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BC Hydro agricultural expert to speak on LEDs and horticulture

Image of a worker in a commercial greenhouse

Are LEDs cost effective for most indoor grow operations?

Thanks in part to vendor claims on the Internet, including seductive time-lapse videos of flourishing plants, growers of everything from cucumbers to cannabis are tempted to embrace energy-saving LEDs. But there's more to LEDs and horticulture than electricity savings.

"We work closely with the largest growers here in B.C., and none to my knowledge have adopted LED lighting, at least on a very large scale," says David Rogers, a BC Hydro engineer with many years of experience in horticultural lighting and production. "They've told me that they've tried it, and they appear to have come to the same conclusion that with LEDs, their crop production was reduced and LEDs are not cheap."

Rogers will host a one-hour Industry Trend Series session for Alliance members – on Thursday, October 4 in Coquitlam – that digs into the technical and economic considerations around why BC Hydro doesn't currently offer incentives on LEDs for horticultural use. While BC Hydro supports the use of LEDs for energy and maintenance savings in many applications, for now BC Hydro considers LEDs in horticulture an emerging technology. We haven't seen validated evidence to suggest that the energy cost savings in horticulture applications outweigh the purchase costs and potential production losses of LEDs.

Rogers cites the results of several LED pilot projects, including two run by another Canadian electrical utility, for BC Hydro's caution around LEDs in horticulture. But he emphasizes the key inputs have come from the experience of B.C. growers, as lighting vendors have so far not submitted case studies or independent verification on the cost-effectiveness of LEDs as artificial lighting for plants.

Simply put, there remains uncertainty around the production rates and quality of crops grown under LEDs compared to alternatives such as high pressure sodium and metal halide. With new technologies and products coming into market, however, as well as a demo project under development with a major indoor grower, BC Hydro is hopeful to receive evidence in the near-future that LED technology may be a viable option for customers in horticulture applications.

"It's not a closed door, but we're treating it as an emerging technology. When we have enough evidence that LEDs are cost effective, and can compete in terms of their economics and technical feasibility against high pressure sodium lighting, we may be open to incentives at that point."

In the Industry Trend series session, Rogers will provide Alliance members with a basic understanding of:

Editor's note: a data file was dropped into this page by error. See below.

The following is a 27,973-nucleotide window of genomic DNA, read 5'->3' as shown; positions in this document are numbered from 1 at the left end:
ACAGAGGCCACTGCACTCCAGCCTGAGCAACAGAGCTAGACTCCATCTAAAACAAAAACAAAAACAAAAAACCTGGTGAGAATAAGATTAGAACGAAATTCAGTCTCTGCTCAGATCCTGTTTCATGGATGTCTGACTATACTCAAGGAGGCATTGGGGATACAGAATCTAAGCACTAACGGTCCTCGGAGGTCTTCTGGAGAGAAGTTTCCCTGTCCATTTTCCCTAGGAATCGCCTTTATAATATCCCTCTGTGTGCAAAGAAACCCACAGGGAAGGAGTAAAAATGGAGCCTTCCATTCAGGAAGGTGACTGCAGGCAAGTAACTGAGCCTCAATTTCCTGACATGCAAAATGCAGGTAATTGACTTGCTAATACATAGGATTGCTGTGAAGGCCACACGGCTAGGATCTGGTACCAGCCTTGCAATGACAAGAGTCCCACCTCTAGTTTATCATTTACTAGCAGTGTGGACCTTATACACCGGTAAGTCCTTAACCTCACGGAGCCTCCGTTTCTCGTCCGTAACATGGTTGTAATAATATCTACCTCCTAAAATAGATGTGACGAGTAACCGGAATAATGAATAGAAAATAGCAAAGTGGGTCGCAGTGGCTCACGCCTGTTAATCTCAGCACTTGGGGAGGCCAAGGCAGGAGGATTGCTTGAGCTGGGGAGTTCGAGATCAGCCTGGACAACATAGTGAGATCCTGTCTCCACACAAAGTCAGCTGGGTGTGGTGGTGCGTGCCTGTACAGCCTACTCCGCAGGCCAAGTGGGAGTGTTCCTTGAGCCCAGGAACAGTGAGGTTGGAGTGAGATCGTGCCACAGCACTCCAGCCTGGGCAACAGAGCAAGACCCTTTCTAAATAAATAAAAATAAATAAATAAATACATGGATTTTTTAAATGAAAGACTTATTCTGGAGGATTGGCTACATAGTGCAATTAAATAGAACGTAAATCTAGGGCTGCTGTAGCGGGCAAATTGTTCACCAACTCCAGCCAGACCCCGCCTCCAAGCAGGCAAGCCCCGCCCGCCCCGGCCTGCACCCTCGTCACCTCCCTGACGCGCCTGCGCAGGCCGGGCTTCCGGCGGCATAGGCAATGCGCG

• The science of horticultural lighting, from lighting intensity to photoperiodism (seasonal changes in day length)
  • The role of the lighting spectrum (from blue to green to red to "far red") in plant growth.
  • The experience of B.C. growers, and what BC Hydro has learned so far.
  • The status of standards development for LED lighting in horticulture, through the new Design Lighting Consortium's (DLC) Horticultural LED Standard, which is proposed for completion this fall. DLC Standards are used as reference criteria by utilities for luminaire compliance in their incentive programs.

Register online

The Industry Trend Series discussion on October 4, 2018, will run from 8 a.m. to 9:15 a.m. at the Executive Plaza Hotel in Coquitlam, with breakfast starting at 7:30 a.m. Pre-registration is required and will be open until Friday, September 28. Register online now.

"I want to fill in the gaps so people know the basics of what horticultural lighting is all about," says Rogers. "It will be basic simple stuff, but I don't want to miss anything. That way, everyone will understand when I get into the standards discussion."

About David Rogers

David Rogers joined BC Hydro as an agricultural specialist in 1994 and, working closely with B.C. growers, has since helped develop BC Hydro recommendations and incentives around lighting and lighting controls.

Educated in greenhouse production and lighting en route to an agricultural engineering degree at Cranfield University in England, he graduated as one of the world's experts on nutrient film technology (hydroponics). His experience ranges from over 800 acres of custom-designed state of the art drip-irrigation projects in the Middle East to an insulated high-tech custom lighted "food factory" warehouse growing lettuce in Sudbury, Ontario. He also oversaw an innovative outdoor agricultural root-zone heating system for a large farm in California, which at the time was the largest outdoor agricultural heating system in the world, with over 200 miles of custom electron beam cross-linked heating pipes.